6) Industry awards and certificates

Any endorsement that recognises your company’s achievements is something that needs to be highlighted, as it proves your company has authority and respect within your industry, making it a very valuable form of social proof.

These six types of social proof can be used in isolation, but for the best results, a combination of types will provide the best results.  The more channels that can be used to convince the prospective customer that proceeding with the purchase is the correct step to take, the more likely that they will succumb to the power of persuasion.

How to use social proof in marketing

Now that we’ve looked at the various types of social proof, we need to look at how you can include some of them into your marketing campaign.

One of the easiest, and most practical, ways of going about this, is to include online testimonials and reviews from satisfied customers on your website.  An article published by the Content Marketing Institute suggests including the name of the reviewer, along with the date and a photograph too, if possible, as that can be helpful in promoting trust. We don’t tend to remember statistics and figures, but we do remember faces, so photographs are useful for persuading us to place our trust in others.

Make a point of seeking out online review sites, such as Trustpilot and Quora, for example, to see what’s being said about your goods and services.  Address any problems or issues as a matter of urgency, so that anyone seeing a poor review can also see that your company works to put things right as quickly as possible.

Celebrity or influencer endorsements will help to drive sales through the roof, so find out who in your industry has the most followers, and see whether they will provide a positive review of your products, perhaps in exchange for a free sample.  Keep in mind that around 40% of web surfers claim to have purchased a product because they’ve seen an influencer advertising it on social media channels.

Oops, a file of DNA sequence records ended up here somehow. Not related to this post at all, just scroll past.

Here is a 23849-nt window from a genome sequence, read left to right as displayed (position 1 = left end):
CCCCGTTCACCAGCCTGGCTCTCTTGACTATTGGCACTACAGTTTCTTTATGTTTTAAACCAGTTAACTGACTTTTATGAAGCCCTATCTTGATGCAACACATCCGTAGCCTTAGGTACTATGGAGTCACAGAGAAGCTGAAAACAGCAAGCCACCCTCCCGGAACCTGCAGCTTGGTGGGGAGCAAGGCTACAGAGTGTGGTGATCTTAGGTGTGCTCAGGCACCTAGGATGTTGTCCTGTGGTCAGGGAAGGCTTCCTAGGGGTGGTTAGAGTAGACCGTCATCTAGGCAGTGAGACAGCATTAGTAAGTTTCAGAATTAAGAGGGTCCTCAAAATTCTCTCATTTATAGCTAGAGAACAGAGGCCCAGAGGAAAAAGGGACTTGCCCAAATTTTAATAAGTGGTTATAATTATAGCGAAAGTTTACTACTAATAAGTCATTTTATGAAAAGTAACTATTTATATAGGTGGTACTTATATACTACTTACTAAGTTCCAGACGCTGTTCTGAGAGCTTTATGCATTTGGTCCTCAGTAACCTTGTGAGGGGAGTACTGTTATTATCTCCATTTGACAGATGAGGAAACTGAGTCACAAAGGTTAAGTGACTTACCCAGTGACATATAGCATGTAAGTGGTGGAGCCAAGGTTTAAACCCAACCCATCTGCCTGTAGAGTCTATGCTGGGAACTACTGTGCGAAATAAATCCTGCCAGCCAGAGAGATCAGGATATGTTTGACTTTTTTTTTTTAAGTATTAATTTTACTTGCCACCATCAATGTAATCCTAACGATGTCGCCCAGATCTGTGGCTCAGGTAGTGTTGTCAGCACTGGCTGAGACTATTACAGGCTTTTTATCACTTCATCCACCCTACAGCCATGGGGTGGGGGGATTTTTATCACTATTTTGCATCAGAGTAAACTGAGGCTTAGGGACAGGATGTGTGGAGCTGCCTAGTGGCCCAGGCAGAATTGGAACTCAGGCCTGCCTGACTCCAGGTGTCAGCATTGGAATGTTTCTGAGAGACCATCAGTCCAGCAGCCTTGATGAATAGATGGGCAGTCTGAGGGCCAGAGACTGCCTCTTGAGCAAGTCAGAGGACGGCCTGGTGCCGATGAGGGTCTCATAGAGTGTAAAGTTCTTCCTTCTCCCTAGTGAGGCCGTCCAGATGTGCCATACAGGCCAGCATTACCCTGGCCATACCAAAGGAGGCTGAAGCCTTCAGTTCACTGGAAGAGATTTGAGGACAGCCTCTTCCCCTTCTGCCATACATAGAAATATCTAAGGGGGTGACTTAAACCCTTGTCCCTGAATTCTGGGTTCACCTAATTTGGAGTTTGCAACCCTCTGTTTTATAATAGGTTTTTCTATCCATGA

How to build social proof

So far, so good, but what if your business is a new one, with no testimonials to show as yet?  It may be tempting to create some positive reviews, but this is heavily discouraged as it can seriously harm your business efforts in the future.

Rather than try to hit the ground running, it’s best to take things slowly.  Start by sending out a follow-up email to purchasers within a few days of them receiving their goods – your product will still be uppermost in their minds, so they will be well-placed to put together a review. A gentle reminder sent out a few days later will encourage customers to submit their review, particularly if it’s accompanied by a discount against their next purchase, which will provide them with further incentives to think well of your brand.

Think about each product that you sell, and use social proof to counter any objections that the prospective customer might have.  It’s no good just coming up with a handful of phrases that sum up the product’s usefulness – you need to calculate how best to leverage the customer in the direction that you wish them to take, by using real-life examples to keep them interested and motivated to make the purchase.

Social proof should be included within your landing pages, preferably close to any Calls To Action, where they will have maximum impact.  Take some time to consider potential objections, and do your best to counter these in your advertising copy – if you can include details of the number of satisfied customers who have already bought this product, then so much the better.

Social proof may sound complicated, but it’s a valuable part of any effective marketing campaign, that can help to drive sales and increase your profits with the minimum of expenditure.